Ian Williams - Battles live @ Villa Ada by Flavia_FF, on Flickr, used gratefully under a Creative Commons Attribution-Noncommercial-No Derivative Works 2.0 Generic License

Last month, Denise spoke with Ian Williams, guitarist/keyboardist of math rock group Battles, for WNUR’s Airplay. They discussed some of the artistic collaborations that fed into the group’s latest album, Gloss Drop; the state of the local scene in Chicago; and about the altogether fuzzy definition of “math rock.” Battles will be playing at the Bottom Lounge tonight (June 14) with opener An Aesthetic Anaesthetic.

I know it’s a very different sound on stage as opposed to your studio albums, but there’s a lot of similarities for live shows; I’m wondering how much of it is planned versus improvised?

It’s planned, you know, but sometimes you kind of plan little pockets where things aren’t really that scripted. It’s more like you kind of know some of the events that are going to happen, like eventually the drummer is going to hit his cymbal or eventually somebody’s going to start a new riff or something. So you’re kind of waiting for things to happen, so it’s not like blind improvisation or anything like that.

And of course you’re working with a massive amount of gear on stage and with one of your members, Tyondai [Braxton] gone, and the additional LCD screens, what was the change like and was it hard to adapt to?

Um, a little bit. To be honest, when we started last spring, when we started playing shows after we finished our record, it was tricky because we were so unprepared in some ways because, first of all, it was a studio album. It was the first time Gloss Drop was really written in the studio, and when you do that, if you ever ask yourself, “well, how am I actually going to replicate this on stage?” and you just kind of go, “ah, we’ll worry about that later,” and you don’t really think about it. And so you make this record, put it together, you say it sounds good.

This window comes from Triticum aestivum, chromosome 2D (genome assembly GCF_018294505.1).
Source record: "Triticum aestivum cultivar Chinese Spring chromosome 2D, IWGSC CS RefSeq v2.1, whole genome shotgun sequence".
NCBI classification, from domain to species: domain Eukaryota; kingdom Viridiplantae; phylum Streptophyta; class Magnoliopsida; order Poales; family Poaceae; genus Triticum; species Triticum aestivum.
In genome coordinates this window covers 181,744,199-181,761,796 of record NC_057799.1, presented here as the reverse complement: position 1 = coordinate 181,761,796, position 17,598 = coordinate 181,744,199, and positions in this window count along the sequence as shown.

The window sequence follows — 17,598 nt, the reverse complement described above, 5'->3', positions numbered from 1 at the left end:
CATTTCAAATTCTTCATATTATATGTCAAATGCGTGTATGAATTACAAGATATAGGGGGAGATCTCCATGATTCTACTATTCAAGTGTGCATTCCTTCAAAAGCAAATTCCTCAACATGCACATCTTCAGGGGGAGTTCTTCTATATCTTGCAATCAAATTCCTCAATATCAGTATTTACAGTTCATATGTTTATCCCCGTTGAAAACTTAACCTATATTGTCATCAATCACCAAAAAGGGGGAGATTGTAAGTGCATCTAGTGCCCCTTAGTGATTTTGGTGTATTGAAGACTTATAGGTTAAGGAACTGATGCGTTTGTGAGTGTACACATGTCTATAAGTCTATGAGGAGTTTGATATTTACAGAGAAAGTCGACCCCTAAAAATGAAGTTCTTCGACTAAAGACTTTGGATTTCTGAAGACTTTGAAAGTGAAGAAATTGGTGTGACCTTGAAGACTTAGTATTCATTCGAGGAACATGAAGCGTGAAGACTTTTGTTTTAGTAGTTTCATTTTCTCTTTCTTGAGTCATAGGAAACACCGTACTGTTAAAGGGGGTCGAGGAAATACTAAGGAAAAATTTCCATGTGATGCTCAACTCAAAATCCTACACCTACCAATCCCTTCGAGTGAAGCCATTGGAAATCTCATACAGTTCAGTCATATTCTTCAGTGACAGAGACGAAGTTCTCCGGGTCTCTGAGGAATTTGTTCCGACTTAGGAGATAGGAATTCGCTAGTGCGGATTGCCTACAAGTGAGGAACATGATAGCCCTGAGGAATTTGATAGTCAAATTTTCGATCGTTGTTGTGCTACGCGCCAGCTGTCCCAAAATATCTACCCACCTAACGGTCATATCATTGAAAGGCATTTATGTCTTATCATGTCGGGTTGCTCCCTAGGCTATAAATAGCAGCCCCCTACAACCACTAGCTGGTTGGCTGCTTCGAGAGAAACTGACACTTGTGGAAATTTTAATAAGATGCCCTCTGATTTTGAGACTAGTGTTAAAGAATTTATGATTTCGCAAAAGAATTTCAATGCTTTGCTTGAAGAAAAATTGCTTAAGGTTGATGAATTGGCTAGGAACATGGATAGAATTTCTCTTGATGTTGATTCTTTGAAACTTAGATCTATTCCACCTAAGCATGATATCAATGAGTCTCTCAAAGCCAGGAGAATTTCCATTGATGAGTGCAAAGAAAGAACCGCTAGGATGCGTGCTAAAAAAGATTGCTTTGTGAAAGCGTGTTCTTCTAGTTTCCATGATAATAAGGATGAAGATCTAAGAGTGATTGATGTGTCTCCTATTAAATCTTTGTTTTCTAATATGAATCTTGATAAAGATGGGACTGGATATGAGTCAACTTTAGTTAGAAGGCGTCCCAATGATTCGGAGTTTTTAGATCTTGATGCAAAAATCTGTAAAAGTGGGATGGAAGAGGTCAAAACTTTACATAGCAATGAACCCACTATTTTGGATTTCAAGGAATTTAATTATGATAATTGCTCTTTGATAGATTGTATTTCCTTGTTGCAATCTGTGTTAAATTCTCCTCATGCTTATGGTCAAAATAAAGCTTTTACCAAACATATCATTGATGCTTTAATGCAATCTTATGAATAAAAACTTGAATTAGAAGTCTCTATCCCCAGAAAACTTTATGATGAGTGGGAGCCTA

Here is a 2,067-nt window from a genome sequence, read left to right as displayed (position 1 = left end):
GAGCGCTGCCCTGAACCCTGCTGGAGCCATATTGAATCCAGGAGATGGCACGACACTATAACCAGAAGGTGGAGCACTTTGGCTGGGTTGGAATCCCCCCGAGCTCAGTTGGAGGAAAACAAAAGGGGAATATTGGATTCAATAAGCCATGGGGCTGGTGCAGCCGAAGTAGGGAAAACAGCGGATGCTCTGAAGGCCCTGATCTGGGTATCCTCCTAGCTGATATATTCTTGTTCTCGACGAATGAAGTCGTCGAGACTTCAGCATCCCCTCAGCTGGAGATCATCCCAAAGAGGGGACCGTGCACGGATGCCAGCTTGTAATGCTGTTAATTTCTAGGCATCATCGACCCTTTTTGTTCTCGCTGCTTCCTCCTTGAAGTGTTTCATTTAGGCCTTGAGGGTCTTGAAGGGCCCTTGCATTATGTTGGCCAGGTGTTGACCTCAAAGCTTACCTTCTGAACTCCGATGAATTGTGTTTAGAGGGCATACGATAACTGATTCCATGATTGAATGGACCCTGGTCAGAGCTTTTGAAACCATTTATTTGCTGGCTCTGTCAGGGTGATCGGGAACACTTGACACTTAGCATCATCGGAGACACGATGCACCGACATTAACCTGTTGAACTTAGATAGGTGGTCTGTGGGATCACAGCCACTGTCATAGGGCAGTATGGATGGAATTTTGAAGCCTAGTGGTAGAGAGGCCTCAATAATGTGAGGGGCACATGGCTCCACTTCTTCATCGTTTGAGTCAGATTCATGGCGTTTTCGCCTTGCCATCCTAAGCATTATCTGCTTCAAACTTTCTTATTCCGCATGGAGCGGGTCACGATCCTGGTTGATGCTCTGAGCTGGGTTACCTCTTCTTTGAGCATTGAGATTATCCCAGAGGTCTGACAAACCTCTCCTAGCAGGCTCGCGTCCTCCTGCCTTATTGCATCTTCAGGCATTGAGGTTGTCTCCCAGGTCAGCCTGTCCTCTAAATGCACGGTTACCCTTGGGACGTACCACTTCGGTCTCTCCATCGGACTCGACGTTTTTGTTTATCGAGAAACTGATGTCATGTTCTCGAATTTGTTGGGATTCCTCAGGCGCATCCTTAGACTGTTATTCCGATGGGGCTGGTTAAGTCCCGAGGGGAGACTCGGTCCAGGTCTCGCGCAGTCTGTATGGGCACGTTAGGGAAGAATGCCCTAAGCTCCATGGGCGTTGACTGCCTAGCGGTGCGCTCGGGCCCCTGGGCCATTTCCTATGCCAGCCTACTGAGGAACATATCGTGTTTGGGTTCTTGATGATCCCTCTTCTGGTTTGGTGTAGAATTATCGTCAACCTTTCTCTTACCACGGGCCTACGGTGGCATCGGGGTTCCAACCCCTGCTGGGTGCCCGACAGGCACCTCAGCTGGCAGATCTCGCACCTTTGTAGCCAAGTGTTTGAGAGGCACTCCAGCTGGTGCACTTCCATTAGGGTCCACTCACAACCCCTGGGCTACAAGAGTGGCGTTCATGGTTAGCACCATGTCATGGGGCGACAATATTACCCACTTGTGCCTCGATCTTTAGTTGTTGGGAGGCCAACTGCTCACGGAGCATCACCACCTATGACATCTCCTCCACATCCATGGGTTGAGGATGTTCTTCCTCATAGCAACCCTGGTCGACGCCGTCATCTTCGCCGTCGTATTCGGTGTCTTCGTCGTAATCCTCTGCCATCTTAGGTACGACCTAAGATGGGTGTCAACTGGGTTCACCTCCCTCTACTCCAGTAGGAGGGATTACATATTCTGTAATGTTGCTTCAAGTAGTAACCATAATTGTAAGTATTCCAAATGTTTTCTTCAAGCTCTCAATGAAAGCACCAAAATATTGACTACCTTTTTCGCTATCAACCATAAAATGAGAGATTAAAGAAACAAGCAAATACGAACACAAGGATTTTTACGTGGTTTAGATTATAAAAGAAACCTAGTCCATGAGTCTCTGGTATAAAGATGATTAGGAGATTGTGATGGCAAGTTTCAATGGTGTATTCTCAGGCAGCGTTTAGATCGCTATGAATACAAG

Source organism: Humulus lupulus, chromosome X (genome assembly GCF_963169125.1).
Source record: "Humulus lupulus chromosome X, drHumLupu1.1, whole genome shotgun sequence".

So the question of actually standing there, generating the material in real time in front of people, it’s a different thing to figure out. And we didn’t have much time to figure that out. On top of that, we were running the studio shit, trying to find a way to do that stuff for the first time. We had asked Matias Aguayo, who sang the song “Ice Cream,” if he wanted to come on tour with us for an entire year, and he said okay. So we thought we had this lead singer, and then something popped up in his life unexpectedly, and he couldn’t do it. So two weeks before the show started, I remember it was like, “oh, Matias isn’t coming, so you don’t have a singer, and then it became like, ah, fuck.” That’s when we put the video thing together. “Quick! Throw a video camera in front of Gary Numan.” It came like that, so by the seat of our pants, it took us a little while to actually learn how to do it on stage.

Speaking of Numan, I heard that of all the collaborators, he was kind of the fantasy choice. What was it like working with him?

He was actually a real gentleman. I could tell the difference between working with a professional and working with, you know, somebody like me. I remember he wrote this whole lyrically-evolving piece and it was technically impressive and better than anything Battles had ever done. We thought, “man, that’s amazing, but it’s not sort of the flavor we need on this piece, it sort of didn’t feel ‘Battles’ enough.” So we had to go to him and say, “okay, nice try, but do it again.” And I remember being kind of scared to say that because we felt lucky that he was even giving us the time of day to work with us… But he was a real gentleman about it, I think he appreciated the fact that we didn’t just want to have Gary Numan’s name on the record or something, we actually wanted the song that we liked.

Another collaborator that I’m very interested in is Yamantaka Eye, so how did that one come about? Have you ever worked with him before?